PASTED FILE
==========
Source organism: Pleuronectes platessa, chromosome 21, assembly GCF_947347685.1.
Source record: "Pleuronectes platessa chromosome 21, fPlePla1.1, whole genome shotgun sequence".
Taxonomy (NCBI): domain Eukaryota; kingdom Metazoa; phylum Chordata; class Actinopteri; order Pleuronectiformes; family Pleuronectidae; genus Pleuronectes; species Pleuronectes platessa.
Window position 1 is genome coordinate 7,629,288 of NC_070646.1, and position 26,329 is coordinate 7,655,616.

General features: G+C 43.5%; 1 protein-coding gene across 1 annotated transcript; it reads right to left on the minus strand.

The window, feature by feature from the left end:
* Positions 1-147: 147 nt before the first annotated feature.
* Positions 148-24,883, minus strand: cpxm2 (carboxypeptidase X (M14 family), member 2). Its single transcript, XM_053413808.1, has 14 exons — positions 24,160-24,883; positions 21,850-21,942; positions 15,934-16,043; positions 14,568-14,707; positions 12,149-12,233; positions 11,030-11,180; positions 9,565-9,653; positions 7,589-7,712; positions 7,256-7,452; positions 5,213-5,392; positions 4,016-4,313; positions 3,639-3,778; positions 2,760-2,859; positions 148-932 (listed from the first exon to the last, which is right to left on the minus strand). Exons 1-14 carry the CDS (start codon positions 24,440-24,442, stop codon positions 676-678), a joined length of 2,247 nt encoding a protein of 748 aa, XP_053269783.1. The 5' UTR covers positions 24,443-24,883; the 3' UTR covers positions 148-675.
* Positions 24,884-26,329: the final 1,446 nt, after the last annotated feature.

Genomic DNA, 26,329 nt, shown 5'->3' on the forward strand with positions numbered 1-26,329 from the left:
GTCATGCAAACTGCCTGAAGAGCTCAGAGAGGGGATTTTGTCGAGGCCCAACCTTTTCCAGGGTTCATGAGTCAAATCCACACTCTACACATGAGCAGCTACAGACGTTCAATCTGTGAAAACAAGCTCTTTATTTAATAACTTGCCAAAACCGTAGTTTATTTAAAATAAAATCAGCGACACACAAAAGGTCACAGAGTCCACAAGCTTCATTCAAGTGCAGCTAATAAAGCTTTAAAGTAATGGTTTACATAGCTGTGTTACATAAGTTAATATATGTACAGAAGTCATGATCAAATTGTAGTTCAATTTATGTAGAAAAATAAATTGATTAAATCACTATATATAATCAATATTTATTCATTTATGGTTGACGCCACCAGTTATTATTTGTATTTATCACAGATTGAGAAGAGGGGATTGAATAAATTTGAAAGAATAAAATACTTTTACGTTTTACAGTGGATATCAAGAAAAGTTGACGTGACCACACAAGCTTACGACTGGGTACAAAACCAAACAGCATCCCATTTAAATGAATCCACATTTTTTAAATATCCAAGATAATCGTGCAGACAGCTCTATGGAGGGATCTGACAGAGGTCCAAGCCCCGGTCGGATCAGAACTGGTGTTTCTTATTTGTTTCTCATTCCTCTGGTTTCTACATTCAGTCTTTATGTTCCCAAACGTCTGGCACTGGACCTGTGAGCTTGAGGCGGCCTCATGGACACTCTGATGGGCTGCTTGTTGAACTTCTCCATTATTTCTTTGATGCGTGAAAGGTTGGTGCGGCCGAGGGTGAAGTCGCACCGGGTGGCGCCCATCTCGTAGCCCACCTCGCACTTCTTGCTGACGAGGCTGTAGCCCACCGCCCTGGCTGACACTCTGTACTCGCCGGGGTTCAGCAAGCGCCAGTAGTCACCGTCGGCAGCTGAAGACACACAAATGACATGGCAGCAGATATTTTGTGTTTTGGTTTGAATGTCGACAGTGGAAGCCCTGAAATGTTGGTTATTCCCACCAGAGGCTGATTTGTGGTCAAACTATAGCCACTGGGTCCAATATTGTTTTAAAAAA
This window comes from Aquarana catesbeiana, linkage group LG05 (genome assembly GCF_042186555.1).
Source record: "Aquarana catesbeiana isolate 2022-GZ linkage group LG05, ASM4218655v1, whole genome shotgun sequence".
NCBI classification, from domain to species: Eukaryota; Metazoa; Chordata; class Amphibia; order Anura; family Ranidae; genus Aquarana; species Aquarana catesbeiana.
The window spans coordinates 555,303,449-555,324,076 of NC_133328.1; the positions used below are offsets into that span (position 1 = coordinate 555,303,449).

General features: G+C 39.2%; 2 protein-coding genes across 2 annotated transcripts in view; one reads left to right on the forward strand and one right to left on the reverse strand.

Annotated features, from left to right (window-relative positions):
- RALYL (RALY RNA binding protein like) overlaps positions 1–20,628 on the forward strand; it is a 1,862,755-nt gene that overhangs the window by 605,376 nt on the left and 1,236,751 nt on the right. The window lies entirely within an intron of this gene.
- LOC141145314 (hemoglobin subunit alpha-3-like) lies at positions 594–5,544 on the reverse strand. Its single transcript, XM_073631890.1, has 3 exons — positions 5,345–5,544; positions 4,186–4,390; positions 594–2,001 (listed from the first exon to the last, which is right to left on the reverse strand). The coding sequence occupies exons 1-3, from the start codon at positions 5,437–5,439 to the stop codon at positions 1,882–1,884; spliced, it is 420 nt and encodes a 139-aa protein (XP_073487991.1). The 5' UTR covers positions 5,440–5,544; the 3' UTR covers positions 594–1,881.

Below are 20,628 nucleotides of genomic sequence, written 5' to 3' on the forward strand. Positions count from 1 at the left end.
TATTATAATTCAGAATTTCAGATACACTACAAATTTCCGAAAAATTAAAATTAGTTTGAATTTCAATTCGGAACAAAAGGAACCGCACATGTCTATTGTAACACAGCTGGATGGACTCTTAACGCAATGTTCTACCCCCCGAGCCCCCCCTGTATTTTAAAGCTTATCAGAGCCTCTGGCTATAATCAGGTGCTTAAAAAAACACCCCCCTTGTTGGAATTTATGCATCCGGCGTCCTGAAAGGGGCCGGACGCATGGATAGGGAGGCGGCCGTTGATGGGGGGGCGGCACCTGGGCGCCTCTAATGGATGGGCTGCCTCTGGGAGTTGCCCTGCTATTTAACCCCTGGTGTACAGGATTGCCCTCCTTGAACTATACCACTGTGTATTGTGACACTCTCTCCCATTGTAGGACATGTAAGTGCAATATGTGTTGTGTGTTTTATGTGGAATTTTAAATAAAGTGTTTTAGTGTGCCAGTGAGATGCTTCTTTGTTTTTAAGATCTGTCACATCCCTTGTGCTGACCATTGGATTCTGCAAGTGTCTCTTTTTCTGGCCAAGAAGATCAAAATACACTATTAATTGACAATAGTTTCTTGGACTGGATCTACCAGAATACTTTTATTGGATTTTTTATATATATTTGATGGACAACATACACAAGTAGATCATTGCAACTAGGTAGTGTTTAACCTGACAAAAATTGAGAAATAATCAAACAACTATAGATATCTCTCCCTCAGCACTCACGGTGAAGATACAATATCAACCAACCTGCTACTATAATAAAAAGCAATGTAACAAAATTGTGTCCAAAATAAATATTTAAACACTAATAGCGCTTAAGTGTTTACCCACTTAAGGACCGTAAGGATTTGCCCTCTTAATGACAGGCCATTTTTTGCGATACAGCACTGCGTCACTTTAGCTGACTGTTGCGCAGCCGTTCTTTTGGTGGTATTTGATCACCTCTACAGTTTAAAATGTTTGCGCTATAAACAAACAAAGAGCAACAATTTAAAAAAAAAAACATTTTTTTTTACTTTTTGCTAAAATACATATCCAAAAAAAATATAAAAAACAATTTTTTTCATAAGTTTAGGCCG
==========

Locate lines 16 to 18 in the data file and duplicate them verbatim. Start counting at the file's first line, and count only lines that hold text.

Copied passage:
General features: G+C 39.2%; 2 protein-coding genes across 2 annotated transcripts in view; one reads left to right on the forward strand and one right to left on the reverse strand.

Annotated features, from left to right (window-relative positions):
- RALYL (RALY RNA binding protein like) overlaps positions 1–20,628 on the forward strand; it is a 1,862,755-nt gene that overhangs the window by 605,376 nt on the left and 1,236,751 nt on the right. The window lies entirely within an intron of this gene.